For folks looking for a cost-effective and environmentally responsible means of building new homes or offices, container architecture offers intriguing possibilities.
Cargo container homes and offices are becoming more popular as a growing number of builders recognize the aesthetic and environmental benefits of using shipping containers as a prefabricated base for their construction projects. Using cargo containers for construction is a novel way to make use of existing materials to reduce resource waste and to reduce costs.
What Are Cargo Containers?
Cargo containers are durable containers used to transport large quantities of goods across the sea in large transport ships. Cargo containers must be able to withstand being loaded and unloaded by crane from large ships and must also be able to weather the hazards of an overseas journey, so as a result, they are often constructed from steel and other durable materials.
Unfortunately, cargo containers are often discarded, creating substantial waste. Repurposing shipping containers for construction is a new trend in sustainable building.
Popular Cargo Container Architecture Designs
Builders using cargo containers as building materials have come up with a number of creative designs to build homes, apartments, offices and stores. Here are a few ideas you may find useful when designing a shipping container home on your own or with the help of an architect.
- Single container units. Most cargo containers are about 20 to 40 feet long, eight feet wide and eight feet, six inches tall, making single unit container buildings perfect for small single occupant buildings and hunting or camping lodges.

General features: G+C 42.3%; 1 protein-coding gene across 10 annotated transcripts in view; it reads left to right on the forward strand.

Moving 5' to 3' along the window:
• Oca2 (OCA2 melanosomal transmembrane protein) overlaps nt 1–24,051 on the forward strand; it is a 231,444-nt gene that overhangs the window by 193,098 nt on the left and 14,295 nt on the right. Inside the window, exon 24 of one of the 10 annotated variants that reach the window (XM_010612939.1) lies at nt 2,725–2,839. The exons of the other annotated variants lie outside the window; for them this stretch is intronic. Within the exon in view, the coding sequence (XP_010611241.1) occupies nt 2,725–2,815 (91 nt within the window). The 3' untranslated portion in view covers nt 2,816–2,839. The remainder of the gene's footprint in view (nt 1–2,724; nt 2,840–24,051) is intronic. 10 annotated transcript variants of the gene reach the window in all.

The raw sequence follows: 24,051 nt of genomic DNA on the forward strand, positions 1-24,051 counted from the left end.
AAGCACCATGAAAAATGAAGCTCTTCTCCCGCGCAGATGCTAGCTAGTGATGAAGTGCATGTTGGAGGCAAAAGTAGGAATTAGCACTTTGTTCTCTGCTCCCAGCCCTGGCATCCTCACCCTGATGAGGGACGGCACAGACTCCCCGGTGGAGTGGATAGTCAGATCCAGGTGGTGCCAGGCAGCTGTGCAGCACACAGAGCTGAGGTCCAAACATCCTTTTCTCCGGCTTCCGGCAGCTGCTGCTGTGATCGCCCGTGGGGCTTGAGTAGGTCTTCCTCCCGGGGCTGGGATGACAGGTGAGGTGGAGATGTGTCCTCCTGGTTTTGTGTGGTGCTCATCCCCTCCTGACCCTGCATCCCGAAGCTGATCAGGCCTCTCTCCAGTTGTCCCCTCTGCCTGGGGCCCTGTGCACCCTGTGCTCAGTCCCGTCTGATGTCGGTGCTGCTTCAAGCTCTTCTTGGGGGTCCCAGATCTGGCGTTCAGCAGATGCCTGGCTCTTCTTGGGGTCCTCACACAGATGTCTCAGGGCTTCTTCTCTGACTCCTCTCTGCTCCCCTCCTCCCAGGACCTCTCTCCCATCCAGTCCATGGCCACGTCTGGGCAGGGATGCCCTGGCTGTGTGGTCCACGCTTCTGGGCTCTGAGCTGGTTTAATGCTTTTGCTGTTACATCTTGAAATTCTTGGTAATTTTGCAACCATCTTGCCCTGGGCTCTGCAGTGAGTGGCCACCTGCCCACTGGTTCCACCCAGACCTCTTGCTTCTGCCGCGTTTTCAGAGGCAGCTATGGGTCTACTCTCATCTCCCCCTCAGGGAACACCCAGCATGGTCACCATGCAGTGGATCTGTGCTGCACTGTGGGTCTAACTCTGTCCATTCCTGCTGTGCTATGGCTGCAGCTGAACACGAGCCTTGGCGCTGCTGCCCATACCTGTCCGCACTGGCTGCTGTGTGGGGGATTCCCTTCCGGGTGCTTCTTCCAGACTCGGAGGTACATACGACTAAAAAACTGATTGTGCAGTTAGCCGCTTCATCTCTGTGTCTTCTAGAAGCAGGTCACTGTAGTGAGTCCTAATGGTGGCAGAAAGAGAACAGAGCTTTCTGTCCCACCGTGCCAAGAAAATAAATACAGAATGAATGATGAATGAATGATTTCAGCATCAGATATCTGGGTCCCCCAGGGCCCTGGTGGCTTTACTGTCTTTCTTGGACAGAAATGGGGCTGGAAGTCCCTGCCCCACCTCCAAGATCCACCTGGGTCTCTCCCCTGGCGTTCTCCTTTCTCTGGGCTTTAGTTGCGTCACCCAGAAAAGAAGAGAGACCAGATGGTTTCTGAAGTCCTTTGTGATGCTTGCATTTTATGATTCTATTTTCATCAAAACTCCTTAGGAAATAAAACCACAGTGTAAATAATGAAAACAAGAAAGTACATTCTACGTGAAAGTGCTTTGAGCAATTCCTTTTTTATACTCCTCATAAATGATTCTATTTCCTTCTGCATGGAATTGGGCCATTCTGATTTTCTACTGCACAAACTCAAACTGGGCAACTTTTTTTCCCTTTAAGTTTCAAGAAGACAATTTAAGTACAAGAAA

- Port-A-Bachs. These designs are popular in New Zealand, where they’re used to create small vacation homes, known as ‘Baches’ (short for ‘bachelor’ accommodation).
- The Quik House is a popular container house design that uses multiple containers to build a 2,000 square foot living space. The house arrives in prefabricated parts and is easily connected and built. The design was popularized by New Jersey architect Adam Kalkin.
- Container cities. These stack and connect multiple cargo containers together to build work/living facilities. One in London was built from 80 percent reused materials, including the containers.
- The Linx temporary structure design allows for the quick assembly of housing for construction and other workers laboring on temporary projects. The container design is easy to assemble and disassemble and move to places where temporary housing is needed.
These are just a few of the many container home designs builders can use to create practical and efficient housing and other buildings using pre-existing materials, thus cutting down on cost and waste.